Over the course of a long life, an individual’s financial affairs can become exceptionally complicated. He or she has likely assembled a portfolio of savings, stocks and bonds, life insurance policies, real estate holdings and other assets.
If a savvy money manager, the person has sought out the best credit cards and the best savings accounts, bought and furnished at least one primary home and maybe a vacation property, owns at least one and possibly more cars, has assembled a wardrobe and gathered jewelry and keepsakes. And these are just the possessions with financial, as opposed to sentimental, value.
On top of all this are the debts the person may owe, whether they be a mortgage or two, medical debts, credit card debts, personal debts, and business debts.
Put it together and you have an estate. In end-of-life matters, along with the estate comes a responsibility to entrust someone to settle that estate and close out the decedent’s affairs, financial and personal. The person named to execute the deceased’s final wishes is called, not surprisingly, the executor.
As part of our estate plans, we all are urged to name executors to handle this challenging job. A lot of us will also, at some point or another, be called on to serve as an executor of a loved one’s estate. As one who’s served in that role a couple times, I can attest to the fact it’s not a function to be taken on casually.
“It’s the responsibility of the executor to marshal all assets, to find every penny belonging to the decedent, ” Sally Hurme, lawyer with Washington, D.C.-based AARP, and author of the forthcoming The ABA/AARP Checklist for Family Heirs, told me recently. “You need to gather all the assets, and you need to find all the debts. You have to pay the debts, and distribute what’s left to the beneficiaries.”
Depending on the complexity of the estate, and the personalities of survivors likely to inherit property from the decedent, tackling these tasks can require a myriad of traits, talents and insights you probably didn’t know you possessed.
You may find the role requires the bulldog tenacity of a gumshoe, the diplomatic skills of an ambassador, the numbers-crunching talents of an accountant and the patience of Job — as well as the time of one with all the free hours in the world.
“There’s a multitude of details that must be attended to, ” Hurme said. “There is lots of paperwork. And everybody wants it yesterday. They want the estate settled yesterday, they want the paperwork filled out yesterday. And the more complicated an individual’s affairs, the more details that have to be attended to. And every entity you have to deal with wants different paperwork.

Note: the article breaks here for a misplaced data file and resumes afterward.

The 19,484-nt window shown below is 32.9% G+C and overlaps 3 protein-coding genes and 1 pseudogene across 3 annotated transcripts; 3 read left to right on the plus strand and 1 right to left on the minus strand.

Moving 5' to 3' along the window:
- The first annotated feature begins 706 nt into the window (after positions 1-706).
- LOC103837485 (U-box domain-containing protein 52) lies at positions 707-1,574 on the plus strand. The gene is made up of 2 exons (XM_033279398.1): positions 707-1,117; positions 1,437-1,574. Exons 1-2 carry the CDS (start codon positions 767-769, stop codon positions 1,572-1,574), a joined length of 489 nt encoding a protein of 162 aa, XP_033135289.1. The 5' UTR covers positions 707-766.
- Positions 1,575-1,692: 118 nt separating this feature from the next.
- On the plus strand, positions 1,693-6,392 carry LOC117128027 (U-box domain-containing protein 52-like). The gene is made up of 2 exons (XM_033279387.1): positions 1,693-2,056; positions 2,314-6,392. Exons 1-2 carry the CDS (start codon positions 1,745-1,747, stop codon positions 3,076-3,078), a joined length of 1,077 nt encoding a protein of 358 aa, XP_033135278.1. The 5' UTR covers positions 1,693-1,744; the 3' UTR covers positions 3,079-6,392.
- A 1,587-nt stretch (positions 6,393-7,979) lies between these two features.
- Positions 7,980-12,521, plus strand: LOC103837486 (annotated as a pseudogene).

“If you have life insurance, homeowners insurance and medical insurance, each one has to be given a death certificate. You need to go to every credit card company, and to the credit reporting bureau. You have to go to each bank where there might be a savings account, inform them of the death, provide a copy of the death certificate and follow those entities’ requirements to close out the account and get the money transferred to beneficiaries.”
Other tasks likely to be involved include locating the will, filing the will in the county where the death occurred, finding safe deposit boxes and keys, securing and taking an inventory of the residence, listing the contents of the home and all the assets the decedent owned, providing the attorney with the names of all beneficiaries and following the will’s instructions to distribute the estate.
In many cases, the executor also must arrange to have a newspaper publish notice once weekly for three weeks that the decedent has passed so unknown creditors can file claims, which they are required to do within six months.
The first two to three months as executor are very hectic and busy, but the work eventually gets a bit easier. Most estates can be closed in nine to ten months.
Are there rewards?
Having noted all these responsibilities, you’re probably wondering if there’s any upside to being an executor. In fact, there are rewards to the role.
By law, executors are permitted to take a reasonable fee for administering the estate. Attorneys tell me it’s typical for children of the deceased to decline the fee. But if beneficiaries get nasty and matters are contested, some executors do end up accepting a fee based on all the trouble they’ve had to endure.
The greatest rewards are intangible. Many people derive a sense of gratification from having successfully carried out the wishes of a loved one and administered the estate the way he or she wished it to be administered.
Finally, at some point in their administration of the estate, most executors come to grips with the realization that someday, someone will have to administer their estates, and play, on their behalf, the gumshoe-ambassador-accountant role while at the same time displaying the patience of Job and playing the role of someone with the free time of the world’s least busy, most carefree individual.
That can be all the inducement needed to ensure they do a bang-up job getting their own financial houses in order.
One Response to “Executing the executor role”
My mom had to go to assisted living, so much of this was taken care of at that time. My brother was designated executor of her estate (when she dies), but all the kids helped with getting her affairs in order. In a way that was fortunate. Everything is simplified by spreading the tasks out over time. Mom is happy and we’re glad it’s been this easy. She did a great job of having everything set up well.